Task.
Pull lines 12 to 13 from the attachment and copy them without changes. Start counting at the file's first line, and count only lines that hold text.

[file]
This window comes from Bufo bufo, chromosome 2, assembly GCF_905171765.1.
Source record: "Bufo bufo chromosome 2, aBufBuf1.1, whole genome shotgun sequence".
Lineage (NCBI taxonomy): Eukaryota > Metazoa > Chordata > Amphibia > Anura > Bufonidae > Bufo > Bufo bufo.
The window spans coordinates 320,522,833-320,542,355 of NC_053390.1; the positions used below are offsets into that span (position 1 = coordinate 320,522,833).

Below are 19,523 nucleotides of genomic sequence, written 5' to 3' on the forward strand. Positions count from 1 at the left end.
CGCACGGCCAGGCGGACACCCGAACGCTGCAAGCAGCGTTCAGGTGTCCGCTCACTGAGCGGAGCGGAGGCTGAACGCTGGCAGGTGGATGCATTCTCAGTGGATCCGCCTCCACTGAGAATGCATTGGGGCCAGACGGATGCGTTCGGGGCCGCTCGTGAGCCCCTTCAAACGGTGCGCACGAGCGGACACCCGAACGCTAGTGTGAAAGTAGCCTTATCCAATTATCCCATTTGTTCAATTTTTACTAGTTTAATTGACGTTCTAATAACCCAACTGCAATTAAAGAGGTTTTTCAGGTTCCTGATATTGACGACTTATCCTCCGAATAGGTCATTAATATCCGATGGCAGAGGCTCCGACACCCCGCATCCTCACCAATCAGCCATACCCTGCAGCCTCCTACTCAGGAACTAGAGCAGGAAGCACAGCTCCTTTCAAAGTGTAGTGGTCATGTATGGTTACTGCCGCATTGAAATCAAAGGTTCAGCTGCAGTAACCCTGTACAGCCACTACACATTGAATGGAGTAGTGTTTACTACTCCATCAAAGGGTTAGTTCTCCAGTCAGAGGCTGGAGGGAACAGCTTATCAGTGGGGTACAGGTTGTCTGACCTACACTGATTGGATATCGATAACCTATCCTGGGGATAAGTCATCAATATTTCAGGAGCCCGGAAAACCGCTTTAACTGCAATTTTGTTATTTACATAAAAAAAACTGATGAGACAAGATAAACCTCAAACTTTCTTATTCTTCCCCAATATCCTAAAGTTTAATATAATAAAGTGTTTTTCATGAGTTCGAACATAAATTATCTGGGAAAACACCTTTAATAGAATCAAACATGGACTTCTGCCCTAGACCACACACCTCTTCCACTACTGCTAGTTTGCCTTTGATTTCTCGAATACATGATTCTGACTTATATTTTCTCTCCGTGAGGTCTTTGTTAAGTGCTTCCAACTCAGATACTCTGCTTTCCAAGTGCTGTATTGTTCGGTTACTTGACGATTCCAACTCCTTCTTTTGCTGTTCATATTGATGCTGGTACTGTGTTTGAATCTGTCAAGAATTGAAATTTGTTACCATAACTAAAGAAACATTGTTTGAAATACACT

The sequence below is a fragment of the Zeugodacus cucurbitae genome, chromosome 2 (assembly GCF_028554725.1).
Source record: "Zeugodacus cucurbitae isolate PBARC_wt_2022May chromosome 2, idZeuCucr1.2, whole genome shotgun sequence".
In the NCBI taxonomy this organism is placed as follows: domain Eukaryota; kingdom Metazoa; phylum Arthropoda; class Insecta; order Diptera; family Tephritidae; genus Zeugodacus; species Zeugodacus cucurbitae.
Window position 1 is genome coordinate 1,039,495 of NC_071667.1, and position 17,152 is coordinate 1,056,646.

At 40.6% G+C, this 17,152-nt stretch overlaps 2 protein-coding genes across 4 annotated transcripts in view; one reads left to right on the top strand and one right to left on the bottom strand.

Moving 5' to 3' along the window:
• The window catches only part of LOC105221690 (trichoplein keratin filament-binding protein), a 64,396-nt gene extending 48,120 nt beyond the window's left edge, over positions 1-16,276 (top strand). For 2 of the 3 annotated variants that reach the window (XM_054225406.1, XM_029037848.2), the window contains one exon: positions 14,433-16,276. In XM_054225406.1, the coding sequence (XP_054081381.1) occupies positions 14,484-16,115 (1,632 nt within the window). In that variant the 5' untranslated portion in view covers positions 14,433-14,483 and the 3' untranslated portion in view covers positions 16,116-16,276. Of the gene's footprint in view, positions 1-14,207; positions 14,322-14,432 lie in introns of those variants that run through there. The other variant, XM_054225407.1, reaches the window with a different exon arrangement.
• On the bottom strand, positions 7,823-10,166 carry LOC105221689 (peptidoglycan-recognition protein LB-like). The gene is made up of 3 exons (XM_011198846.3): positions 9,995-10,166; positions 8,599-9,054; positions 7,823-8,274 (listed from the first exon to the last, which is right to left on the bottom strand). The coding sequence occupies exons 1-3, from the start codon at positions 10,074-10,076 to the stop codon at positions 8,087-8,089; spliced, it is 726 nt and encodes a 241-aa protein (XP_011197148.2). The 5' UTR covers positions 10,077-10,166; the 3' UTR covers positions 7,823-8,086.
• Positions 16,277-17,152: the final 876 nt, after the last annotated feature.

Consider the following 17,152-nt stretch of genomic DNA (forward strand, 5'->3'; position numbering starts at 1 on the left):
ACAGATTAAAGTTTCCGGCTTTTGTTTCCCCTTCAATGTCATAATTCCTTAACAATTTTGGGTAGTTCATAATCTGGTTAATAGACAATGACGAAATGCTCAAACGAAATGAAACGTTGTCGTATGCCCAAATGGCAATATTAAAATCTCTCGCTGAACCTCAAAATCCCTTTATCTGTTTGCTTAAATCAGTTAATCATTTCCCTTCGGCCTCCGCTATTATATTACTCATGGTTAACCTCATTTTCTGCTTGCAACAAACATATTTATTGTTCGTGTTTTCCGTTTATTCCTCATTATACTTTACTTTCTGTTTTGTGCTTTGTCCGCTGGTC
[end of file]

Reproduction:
Moving 5' to 3' along the window:
• The window catches only part of LOC105221690 (trichoplein keratin filament-binding protein), a 64,396-nt gene extending 48,120 nt beyond the window's left edge, over positions 1-16,276 (top strand). For 2 of the 3 annotated variants that reach the window (XM_054225406.1, XM_029037848.2), the window contains one exon: positions 14,433-16,276. In XM_054225406.1, the coding sequence (XP_054081381.1) occupies positions 14,484-16,115 (1,632 nt within the window). In that variant the 5' untranslated portion in view covers positions 14,433-14,483 and the 3' untranslated portion in view covers positions 16,116-16,276. Of the gene's footprint in view, positions 1-14,207; positions 14,322-14,432 lie in introns of those variants that run through there. The other variant, XM_054225407.1, reaches the window with a different exon arrangement.